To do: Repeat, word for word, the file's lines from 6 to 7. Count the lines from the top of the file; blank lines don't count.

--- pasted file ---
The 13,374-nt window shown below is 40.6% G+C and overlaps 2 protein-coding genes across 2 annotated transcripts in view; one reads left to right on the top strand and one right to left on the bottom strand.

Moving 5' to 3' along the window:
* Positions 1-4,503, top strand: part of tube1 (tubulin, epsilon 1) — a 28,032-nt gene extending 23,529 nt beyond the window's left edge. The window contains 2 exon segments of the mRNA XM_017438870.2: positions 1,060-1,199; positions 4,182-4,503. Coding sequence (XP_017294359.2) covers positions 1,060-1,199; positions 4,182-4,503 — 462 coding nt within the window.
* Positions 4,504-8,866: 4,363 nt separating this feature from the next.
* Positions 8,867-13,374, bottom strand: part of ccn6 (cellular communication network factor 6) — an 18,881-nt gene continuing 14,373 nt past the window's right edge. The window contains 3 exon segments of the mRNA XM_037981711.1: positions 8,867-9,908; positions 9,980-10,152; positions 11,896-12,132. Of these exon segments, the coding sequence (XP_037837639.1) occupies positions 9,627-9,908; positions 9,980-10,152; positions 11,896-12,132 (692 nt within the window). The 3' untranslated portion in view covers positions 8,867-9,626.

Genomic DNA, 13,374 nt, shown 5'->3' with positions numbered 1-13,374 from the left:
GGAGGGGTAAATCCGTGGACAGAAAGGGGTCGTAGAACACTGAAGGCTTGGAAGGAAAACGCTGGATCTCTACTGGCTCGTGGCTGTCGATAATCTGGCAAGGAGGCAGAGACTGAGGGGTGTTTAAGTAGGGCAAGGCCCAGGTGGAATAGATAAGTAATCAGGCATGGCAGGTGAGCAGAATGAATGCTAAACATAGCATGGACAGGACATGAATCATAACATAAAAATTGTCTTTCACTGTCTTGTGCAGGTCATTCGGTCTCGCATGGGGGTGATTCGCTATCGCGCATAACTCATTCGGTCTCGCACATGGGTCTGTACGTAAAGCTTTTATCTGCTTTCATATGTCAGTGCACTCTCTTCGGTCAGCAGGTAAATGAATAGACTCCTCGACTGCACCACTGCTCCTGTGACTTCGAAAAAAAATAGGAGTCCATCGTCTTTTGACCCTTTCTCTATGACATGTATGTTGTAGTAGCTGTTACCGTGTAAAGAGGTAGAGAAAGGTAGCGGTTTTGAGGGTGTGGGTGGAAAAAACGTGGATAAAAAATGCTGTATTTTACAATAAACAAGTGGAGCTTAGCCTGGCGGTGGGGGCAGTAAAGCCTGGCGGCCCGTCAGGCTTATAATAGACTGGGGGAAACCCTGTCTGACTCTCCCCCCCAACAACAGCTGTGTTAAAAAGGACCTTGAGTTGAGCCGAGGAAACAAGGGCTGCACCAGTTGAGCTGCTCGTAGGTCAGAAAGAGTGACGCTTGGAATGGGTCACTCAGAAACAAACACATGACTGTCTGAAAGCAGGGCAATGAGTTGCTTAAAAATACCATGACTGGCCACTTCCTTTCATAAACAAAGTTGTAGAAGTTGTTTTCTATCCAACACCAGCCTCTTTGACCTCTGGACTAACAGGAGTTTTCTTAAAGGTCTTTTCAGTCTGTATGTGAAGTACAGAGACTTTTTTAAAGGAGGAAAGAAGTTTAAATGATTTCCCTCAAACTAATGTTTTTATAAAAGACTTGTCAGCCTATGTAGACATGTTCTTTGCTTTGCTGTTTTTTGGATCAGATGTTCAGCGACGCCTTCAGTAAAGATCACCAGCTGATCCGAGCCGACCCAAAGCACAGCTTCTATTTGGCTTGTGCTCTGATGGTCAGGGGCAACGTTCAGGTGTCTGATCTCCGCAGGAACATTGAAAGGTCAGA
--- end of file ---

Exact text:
Genomic DNA, 13,374 nt, shown 5'->3' with positions numbered 1-13,374 from the left:
GGAGGGGTAAATCCGTGGACAGAAAGGGGTCGTAGAACACTGAAGGCTTGGAAGGAAAACGCTGGATCTCTACTGGCTCGTGGCTGTCGATAATCTGGCAAGGAGGCAGAGACTGAGGGGTGTTTAAGTAGGGCAAGGCCCAGGTGGAATAGATAAGTAATCAGGCATGGCAGGTGAGCAGAATGAATGCTAAACATAGCATGGACAGGACATGAATCATAACATAAAAATTGTCTTTCACTGTCTTGTGCAGGTCATTCGGTCTCGCATGGGGGTGATTCGCTATCGCGCATAACTCATTCGGTCTCGCACATGGGTCTGTACGTAAAGCTTTTATCTGCTTTCATATGTCAGTGCACTCTCTTCGGTCAGCAGGTAAATGAATAGACTCCTCGACTGCACCACTGCTCCTGTGACTTCGAAAAAAAATAGGAGTCCATCGTCTTTTGACCCTTTCTCTATGACATGTATGTTGTAGTAGCTGTTACCGTGTAAAGAGGTAGAGAAAGGTAGCGGTTTTGAGGGTGTGGGTGGAAAAAACGTGGATAAAAAATGCTGTATTTTACAATAAACAAGTGGAGCTTAGCCTGGCGGTGGGGGCAGTAAAGCCTGGCGGCCCGTCAGGCTTATAATAGACTGGGGGAAACCCTGTCTGACTCTCCCCCCCAACAACAGCTGTGTTAAAAAGGACCTTGAGTTGAGCCGAGGAAACAAGGGCTGCACCAGTTGAGCTGCTCGTAGGTCAGAAAGAGTGACGCTTGGAATGGGTCACTCAGAAACAAACACATGACTGTCTGAAAGCAGGGCAATGAGTTGCTTAAAAATACCATGACTGGCCACTTCCTTTCATAAACAAAGTTGTAGAAGTTGTTTTCTATCCAACACCAGCCTCTTTGACCTCTGGACTAACAGGAGTTTTCTTAAAGGTCTTTTCAGTCTGTATGTGAAGTACAGAGACTTTTTTAAAGGAGGAAAGAAGTTTAAATGATTTCCCTCAAACTAATGTTTTTATAAAAGACTTGTCAGCCTATGTAGACATGTTCTTTGCTTTGCTGTTTTTTGGATCAGATGTTCAGCGACGCCTTCAGTAAAGATCACCAGCTGATCCGAGCCGACCCAAAGCACAGCTTCTATTTGGCTTGTGCTCTGATGGTCAGGGGCAACGTTCAGGTGTCTGATCTCCGCAGGAACATTGAAAGGTCAGA